Alfred Stieglitz and Gallery 291

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Alfred Stieglitz and Gallery 291

A Modern Art Revolution Before the Armory Show

“Quite a few years ago…there got to be—a place….

The place grew—the place shifted…the place was where this man was….

—Shift—is something that cannot be tied—cannot be pigeonholed.

It jumps—it bounds—it glides


it must have freedom….

It seems those who do that worth the doing

are possessed of good eyes—alive eyes—warm eyes—

it seems they radiate a fire within outward.

The places they inhabit have a light burning—

a light seen from near and far by those who need this light—

and this light sometimes dim—sometimes brilliant—never out—….

To realize such a place—

a very tangible place was and is this man’s dream.”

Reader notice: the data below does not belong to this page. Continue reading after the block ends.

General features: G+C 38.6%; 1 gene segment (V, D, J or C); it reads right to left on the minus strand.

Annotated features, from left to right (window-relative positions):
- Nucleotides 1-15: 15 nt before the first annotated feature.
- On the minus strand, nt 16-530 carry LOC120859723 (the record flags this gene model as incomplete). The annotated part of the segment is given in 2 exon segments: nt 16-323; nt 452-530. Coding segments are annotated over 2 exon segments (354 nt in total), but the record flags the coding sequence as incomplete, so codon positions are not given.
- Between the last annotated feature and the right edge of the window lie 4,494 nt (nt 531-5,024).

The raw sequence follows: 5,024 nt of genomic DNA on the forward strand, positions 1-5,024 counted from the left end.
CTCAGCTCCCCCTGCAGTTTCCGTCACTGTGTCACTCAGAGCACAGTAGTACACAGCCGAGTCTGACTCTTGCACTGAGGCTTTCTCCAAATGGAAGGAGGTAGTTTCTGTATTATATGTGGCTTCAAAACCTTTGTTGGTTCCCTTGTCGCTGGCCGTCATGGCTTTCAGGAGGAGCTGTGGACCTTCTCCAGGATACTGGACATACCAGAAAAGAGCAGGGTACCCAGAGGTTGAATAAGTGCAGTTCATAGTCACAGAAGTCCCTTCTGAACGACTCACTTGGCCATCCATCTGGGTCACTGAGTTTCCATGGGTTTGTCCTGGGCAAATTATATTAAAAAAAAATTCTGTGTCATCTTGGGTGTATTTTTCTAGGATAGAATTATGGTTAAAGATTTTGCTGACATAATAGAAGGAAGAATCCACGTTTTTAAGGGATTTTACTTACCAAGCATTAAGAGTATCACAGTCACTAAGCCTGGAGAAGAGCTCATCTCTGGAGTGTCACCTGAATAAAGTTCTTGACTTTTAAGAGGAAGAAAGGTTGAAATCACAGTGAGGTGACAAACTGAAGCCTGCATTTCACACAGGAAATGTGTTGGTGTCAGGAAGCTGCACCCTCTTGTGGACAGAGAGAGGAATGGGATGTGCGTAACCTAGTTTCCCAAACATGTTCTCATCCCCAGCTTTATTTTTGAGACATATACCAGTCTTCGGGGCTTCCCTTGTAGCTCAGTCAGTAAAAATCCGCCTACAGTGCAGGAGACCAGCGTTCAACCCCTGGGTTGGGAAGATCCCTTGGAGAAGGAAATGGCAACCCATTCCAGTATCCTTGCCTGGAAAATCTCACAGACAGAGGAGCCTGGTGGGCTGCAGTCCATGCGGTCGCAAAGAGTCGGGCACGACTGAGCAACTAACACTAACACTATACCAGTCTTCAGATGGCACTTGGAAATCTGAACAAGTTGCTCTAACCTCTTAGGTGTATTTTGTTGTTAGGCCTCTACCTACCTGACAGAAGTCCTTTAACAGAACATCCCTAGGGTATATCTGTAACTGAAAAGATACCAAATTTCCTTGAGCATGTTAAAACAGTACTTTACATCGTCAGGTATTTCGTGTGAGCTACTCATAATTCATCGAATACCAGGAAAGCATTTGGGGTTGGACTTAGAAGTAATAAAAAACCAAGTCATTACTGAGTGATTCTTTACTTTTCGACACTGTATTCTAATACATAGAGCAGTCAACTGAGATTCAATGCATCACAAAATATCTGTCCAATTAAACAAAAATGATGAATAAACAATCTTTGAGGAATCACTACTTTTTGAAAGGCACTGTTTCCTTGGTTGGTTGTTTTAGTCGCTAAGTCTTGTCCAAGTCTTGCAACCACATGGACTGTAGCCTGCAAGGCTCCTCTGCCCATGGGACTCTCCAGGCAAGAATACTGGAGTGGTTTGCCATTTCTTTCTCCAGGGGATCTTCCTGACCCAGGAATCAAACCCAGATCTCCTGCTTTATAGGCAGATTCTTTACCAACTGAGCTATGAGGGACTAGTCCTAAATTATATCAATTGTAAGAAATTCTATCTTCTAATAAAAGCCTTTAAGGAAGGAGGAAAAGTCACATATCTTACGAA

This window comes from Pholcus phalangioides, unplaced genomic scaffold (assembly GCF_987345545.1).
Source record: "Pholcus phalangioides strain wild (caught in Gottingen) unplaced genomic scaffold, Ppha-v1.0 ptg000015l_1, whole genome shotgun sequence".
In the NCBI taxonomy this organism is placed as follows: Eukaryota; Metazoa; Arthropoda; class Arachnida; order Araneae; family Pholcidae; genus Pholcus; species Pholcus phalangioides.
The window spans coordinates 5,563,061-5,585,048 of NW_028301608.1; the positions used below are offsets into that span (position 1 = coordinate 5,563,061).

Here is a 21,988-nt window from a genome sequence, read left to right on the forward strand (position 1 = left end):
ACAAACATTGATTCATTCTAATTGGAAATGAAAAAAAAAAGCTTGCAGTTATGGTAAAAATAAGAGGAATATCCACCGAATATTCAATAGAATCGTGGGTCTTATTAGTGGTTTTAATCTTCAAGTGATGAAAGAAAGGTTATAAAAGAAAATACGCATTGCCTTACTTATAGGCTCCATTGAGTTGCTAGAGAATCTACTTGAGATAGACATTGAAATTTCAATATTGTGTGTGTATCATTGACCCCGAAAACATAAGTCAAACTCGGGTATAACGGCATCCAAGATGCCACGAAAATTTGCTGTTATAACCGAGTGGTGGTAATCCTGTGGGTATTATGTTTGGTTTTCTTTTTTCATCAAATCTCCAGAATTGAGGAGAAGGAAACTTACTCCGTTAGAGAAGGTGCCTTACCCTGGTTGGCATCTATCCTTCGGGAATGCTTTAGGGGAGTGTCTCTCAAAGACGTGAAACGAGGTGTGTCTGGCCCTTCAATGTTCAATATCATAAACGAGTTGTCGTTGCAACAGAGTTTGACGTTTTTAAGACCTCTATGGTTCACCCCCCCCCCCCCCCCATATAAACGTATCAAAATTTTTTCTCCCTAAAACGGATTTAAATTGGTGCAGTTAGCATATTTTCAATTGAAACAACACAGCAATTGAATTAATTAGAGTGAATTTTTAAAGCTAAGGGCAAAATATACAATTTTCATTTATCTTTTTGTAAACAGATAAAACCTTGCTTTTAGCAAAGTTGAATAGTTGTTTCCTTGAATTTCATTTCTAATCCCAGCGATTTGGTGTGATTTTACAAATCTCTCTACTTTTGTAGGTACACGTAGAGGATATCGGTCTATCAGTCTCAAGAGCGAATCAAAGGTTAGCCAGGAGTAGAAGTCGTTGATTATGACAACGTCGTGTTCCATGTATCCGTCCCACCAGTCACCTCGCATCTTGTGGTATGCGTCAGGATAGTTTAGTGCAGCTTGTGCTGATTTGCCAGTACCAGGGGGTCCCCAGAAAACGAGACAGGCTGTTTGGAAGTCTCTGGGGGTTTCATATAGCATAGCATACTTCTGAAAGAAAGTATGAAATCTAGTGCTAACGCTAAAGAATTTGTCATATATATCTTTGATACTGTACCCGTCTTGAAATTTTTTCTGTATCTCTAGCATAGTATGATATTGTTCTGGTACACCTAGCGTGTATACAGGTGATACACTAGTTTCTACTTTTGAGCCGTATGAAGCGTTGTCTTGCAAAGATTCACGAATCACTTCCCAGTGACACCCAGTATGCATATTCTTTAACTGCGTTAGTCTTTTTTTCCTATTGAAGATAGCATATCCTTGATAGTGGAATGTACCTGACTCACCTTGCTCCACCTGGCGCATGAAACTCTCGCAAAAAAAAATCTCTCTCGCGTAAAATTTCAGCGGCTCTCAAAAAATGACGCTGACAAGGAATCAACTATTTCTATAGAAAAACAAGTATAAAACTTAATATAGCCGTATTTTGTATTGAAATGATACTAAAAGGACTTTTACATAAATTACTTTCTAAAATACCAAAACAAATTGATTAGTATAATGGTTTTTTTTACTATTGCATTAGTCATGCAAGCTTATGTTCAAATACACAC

John Marin about Alfred Stieglitz[1]

On February 17, 1913 the International Exhibition of Modern Art, or the Armory Show, opened to the public. It is unlikely that the some 4,000 guests milling around the eighteen rooms of the 69th Regiment Armory in New York that night could have realized the extent to which the artwork displayed would set off a revolution that would sweep the nation. Response to the Armory Show, however, was sensational. During the month long exhibition the, Armory Show became the talk of the town. The galleries were constantly full of people who came to gape at the spectacle, artists who came to study or deride, and celebrities and socialites who came to see and be seen. Former President Teddy Roosevelt even made a visit to the show praising the spirit of modernity present in the venture, but distrustful of the so called ‘radical’ art of the European avant-garde. In his response to the show published in Outlook, Roosevelt commented: “It is vitally necessary to move forward and to shake off the dead hand of the reactionaries; and yet we have to face the fact that there is apt to be a lunatic fringe among the votaries of any forward movement.”[2] In this statement Roosevelt summarized the public reactions to the show.

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